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Third-Party Site Placements of Foreign Nationals: Are Your Vendors in Compliance With H-1B Regulations?

Smarter Way to Cross Blog Archives
July 17, 2013

A Canadian bank faced an immigration scandal this past spring when a whistleblower shed light on the bank’s attempt to replace Canada-based workers with outsourced labor via temporary migrant workers. Given the seriousness of this matter, it may be the right time to identify whether your U.S.-based subsidiary, branch, or affiliate is falling victim to an improper use of the H-1B visa program in the United States.

The H-1B regulations define a U.S. employer as “having an employer-employee relationship with respect to employees … as indicated by the fact that it may hire, pay, fire, supervise, or otherwise control the work of any such employee.” The “right to control” is the primary element in establishing an employer-employee relationship. An H-1B petitioner (or corporate sponsor) will need to show that it has the right to control when, where, and how the H-1B employee performs the job. In addition, H-1B petitioners are required to demonstrate the existence of the employer-employee relationship for the duration of the H-1B validity period. In determining whether a corporate sponsor has the “right to control” an H-1B employee, the U.S. Citizenship and Immigration Service (USCIS) will employ a “totality of the circumstances” analysis.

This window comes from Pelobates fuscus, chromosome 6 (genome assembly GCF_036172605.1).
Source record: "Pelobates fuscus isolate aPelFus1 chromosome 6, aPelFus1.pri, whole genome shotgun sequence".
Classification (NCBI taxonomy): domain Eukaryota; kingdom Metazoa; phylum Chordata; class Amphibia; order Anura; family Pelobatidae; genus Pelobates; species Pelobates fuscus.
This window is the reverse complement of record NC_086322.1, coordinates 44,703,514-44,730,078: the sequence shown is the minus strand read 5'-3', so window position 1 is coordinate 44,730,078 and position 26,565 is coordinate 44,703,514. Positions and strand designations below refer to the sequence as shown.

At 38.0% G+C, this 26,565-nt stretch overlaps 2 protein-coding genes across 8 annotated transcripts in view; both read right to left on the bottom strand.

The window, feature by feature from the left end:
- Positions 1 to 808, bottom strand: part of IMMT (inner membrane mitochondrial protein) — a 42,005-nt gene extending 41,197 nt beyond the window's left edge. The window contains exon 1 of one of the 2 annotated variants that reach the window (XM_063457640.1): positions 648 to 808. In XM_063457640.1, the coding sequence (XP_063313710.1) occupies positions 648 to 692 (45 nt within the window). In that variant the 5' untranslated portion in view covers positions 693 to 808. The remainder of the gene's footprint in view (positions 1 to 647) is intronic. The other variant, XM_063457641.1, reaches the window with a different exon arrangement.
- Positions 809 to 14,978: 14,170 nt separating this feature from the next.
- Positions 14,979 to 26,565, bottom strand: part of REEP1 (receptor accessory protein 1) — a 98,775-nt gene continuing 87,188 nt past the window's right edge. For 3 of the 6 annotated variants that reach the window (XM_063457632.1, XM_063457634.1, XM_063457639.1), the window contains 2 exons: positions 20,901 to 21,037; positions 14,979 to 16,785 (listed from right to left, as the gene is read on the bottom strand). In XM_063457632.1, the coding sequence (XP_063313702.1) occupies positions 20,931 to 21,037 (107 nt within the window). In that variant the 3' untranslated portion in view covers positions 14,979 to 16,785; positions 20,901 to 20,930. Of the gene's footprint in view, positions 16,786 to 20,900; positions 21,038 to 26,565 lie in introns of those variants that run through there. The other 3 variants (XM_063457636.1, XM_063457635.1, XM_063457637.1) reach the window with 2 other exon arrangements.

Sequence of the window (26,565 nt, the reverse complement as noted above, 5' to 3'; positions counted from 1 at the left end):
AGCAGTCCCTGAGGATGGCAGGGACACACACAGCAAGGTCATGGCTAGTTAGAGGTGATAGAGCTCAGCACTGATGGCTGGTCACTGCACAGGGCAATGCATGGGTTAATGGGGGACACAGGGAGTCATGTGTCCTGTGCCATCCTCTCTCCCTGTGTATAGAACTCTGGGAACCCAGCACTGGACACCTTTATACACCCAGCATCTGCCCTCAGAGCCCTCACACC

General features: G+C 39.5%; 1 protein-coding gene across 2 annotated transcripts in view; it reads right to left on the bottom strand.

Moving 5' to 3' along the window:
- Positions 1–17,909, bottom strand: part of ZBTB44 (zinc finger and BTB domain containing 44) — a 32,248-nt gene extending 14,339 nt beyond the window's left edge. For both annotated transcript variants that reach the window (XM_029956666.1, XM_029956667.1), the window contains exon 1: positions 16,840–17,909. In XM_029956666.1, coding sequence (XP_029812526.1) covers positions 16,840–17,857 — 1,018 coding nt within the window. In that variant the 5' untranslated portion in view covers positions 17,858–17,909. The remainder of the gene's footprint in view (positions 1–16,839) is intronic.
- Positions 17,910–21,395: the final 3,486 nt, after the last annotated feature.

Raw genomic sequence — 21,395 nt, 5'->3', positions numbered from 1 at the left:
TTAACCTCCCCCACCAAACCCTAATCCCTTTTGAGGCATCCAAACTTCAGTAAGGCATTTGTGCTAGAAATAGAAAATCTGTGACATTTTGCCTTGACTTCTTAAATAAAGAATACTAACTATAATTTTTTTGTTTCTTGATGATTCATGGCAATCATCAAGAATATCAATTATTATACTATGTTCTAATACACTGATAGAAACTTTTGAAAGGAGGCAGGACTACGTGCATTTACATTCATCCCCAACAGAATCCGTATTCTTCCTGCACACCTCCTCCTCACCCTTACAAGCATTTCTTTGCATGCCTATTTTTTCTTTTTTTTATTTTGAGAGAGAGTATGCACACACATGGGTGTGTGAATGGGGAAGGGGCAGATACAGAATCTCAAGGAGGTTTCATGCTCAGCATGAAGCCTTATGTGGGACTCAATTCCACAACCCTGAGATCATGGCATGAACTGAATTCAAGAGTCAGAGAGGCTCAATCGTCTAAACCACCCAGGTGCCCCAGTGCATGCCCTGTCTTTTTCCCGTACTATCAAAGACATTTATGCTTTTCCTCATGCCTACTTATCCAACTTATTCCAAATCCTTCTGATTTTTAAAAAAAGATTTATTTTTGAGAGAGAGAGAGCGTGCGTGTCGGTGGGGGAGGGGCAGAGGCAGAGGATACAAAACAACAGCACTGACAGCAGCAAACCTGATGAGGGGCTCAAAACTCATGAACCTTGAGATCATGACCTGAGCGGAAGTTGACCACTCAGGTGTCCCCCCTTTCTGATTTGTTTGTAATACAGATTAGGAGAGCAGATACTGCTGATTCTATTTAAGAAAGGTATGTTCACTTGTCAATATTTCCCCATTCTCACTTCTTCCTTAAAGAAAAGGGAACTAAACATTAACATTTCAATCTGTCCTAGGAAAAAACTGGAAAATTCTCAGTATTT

In January 2010, the USCIS issued guidance regarding requirements for H-1B corporate sponsors. The guidance discussed the employer-employee relationship requirement for H-1B petitions and concluded that many third-party placement companies do not qualify as H-1B sponsors. Take this scenario as an example: an H-1B employee of a computer consulting company is working at your office on a project to maintain your payroll. The H-1B employee is supervised by your company’s management, and all payroll work assignments are determined by your company. In this case, USCIS would likely determine that the computer consulting company had no right to control the H-1B employee and therefore lacked a valid employer-employee relationship with the H-1B employee. Ultimately, this employee may have their H-1B status revoked, and your company is left without the expertise needed to complete the payroll project.

With U.S. unemployment at 7.6 percent, audits of H-1B corporate sponsors are on the rise, which may include an audit of the H-1B employee’s worksite (possibly one of your offices). The management of your U.S.-based business should know whether your U.S. vendors are in compliance with all U.S. immigration regulations so as to not jeopardize any projects for which they are providing services.